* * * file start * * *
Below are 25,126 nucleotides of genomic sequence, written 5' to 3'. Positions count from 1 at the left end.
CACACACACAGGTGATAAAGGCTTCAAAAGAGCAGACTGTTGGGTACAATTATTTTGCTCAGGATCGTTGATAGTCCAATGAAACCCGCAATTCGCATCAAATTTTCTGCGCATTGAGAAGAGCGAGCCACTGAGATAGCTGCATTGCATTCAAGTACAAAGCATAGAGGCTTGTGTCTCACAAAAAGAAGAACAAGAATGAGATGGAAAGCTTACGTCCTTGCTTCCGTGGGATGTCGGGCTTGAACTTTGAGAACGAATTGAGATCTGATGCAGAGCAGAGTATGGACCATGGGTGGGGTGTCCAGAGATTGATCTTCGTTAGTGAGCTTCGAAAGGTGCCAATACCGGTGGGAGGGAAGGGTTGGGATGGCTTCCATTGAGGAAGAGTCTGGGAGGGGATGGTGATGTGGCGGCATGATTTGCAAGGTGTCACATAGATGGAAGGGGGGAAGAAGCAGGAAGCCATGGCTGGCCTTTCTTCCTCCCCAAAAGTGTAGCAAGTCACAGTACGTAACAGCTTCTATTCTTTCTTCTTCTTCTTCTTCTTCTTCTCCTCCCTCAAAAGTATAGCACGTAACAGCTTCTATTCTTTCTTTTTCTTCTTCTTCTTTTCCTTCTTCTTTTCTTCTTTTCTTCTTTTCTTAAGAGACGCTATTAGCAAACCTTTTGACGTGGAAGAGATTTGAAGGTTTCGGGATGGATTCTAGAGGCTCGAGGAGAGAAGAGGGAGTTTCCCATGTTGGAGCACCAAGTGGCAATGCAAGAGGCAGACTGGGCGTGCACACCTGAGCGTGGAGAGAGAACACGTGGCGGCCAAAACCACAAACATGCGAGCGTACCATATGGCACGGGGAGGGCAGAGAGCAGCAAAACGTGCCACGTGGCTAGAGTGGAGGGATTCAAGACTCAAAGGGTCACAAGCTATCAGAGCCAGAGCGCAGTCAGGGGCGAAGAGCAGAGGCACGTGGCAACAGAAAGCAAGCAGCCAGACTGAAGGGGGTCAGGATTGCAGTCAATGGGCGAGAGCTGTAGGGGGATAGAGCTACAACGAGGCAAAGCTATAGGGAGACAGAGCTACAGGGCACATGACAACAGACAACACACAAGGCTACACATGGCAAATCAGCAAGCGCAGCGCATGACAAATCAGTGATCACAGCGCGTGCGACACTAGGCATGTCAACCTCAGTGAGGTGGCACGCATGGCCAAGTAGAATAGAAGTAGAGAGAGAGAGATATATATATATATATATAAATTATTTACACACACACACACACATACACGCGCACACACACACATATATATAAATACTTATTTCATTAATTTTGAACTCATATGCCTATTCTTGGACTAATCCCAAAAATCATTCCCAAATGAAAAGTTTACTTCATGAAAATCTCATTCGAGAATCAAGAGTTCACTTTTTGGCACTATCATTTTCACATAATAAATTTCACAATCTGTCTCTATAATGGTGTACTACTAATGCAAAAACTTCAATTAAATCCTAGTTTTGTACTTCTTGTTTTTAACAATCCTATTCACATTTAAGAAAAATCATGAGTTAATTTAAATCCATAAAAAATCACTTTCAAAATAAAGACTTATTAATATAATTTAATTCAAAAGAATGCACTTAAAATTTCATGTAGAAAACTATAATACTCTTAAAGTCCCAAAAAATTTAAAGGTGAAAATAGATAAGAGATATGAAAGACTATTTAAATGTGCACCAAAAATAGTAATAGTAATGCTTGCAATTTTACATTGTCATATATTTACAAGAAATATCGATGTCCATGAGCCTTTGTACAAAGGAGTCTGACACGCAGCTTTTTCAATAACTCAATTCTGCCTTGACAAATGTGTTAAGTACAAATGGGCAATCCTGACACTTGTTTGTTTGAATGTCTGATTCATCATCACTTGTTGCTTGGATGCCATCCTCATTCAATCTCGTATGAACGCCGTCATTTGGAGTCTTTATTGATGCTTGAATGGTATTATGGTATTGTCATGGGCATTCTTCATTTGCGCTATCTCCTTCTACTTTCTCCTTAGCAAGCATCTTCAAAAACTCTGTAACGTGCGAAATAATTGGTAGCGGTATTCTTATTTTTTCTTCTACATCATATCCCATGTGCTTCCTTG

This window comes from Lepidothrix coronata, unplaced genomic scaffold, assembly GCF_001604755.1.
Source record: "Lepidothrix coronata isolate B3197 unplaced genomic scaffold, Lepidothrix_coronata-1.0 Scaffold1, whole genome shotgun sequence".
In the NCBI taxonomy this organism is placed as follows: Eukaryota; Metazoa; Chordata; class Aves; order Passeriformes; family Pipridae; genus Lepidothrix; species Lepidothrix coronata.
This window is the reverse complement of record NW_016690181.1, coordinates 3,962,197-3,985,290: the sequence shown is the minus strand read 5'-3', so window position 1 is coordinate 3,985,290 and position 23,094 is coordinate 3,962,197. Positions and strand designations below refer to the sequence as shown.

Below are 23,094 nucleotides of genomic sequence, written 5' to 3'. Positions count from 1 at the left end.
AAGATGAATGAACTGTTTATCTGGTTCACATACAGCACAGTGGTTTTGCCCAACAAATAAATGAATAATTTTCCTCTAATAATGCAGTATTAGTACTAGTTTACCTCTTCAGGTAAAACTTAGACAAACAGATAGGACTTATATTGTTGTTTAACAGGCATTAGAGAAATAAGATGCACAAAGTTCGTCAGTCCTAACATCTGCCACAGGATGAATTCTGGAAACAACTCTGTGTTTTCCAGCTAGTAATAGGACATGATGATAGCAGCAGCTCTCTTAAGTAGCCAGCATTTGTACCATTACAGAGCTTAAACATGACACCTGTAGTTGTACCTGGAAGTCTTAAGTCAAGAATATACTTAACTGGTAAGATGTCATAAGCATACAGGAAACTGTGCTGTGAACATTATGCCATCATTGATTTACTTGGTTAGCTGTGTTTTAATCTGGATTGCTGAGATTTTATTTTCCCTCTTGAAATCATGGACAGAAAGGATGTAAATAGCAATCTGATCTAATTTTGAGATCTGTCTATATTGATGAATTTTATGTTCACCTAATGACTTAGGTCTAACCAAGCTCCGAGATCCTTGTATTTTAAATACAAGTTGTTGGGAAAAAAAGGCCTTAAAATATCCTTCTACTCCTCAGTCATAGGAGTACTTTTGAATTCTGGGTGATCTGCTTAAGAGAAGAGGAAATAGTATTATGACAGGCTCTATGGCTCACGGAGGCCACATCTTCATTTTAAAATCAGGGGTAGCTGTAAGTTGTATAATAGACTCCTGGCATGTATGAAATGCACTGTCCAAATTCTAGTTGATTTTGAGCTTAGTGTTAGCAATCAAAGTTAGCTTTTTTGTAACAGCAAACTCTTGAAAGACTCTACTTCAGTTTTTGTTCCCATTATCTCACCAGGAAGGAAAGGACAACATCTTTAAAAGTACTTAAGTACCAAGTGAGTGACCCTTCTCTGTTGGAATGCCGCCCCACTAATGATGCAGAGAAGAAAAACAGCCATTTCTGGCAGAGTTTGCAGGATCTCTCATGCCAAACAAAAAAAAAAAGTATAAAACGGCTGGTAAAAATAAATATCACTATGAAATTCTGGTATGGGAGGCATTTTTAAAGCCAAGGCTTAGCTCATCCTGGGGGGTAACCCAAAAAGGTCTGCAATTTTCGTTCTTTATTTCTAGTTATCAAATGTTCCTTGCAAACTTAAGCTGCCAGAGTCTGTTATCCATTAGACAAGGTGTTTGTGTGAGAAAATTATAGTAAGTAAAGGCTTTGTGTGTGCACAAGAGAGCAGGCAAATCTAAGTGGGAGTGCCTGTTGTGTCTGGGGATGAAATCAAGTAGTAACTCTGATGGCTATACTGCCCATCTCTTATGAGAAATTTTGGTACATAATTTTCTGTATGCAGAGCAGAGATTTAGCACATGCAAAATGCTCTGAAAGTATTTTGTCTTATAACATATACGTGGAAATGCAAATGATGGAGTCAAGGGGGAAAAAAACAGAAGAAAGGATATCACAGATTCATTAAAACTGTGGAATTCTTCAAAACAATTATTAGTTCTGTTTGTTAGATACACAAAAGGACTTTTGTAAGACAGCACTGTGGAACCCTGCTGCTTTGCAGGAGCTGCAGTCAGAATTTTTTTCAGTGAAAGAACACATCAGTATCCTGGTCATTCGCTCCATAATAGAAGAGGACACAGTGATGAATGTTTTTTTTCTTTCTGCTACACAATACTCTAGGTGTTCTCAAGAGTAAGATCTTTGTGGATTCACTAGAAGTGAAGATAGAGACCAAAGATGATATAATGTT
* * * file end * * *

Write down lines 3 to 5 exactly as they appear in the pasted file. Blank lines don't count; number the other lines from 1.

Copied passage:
This window comes from Lepidothrix coronata, unplaced genomic scaffold, assembly GCF_001604755.1.
Source record: "Lepidothrix coronata isolate B3197 unplaced genomic scaffold, Lepidothrix_coronata-1.0 Scaffold1, whole genome shotgun sequence".
In the NCBI taxonomy this organism is placed as follows: Eukaryota; Metazoa; Chordata; class Aves; order Passeriformes; family Pipridae; genus Lepidothrix; species Lepidothrix coronata.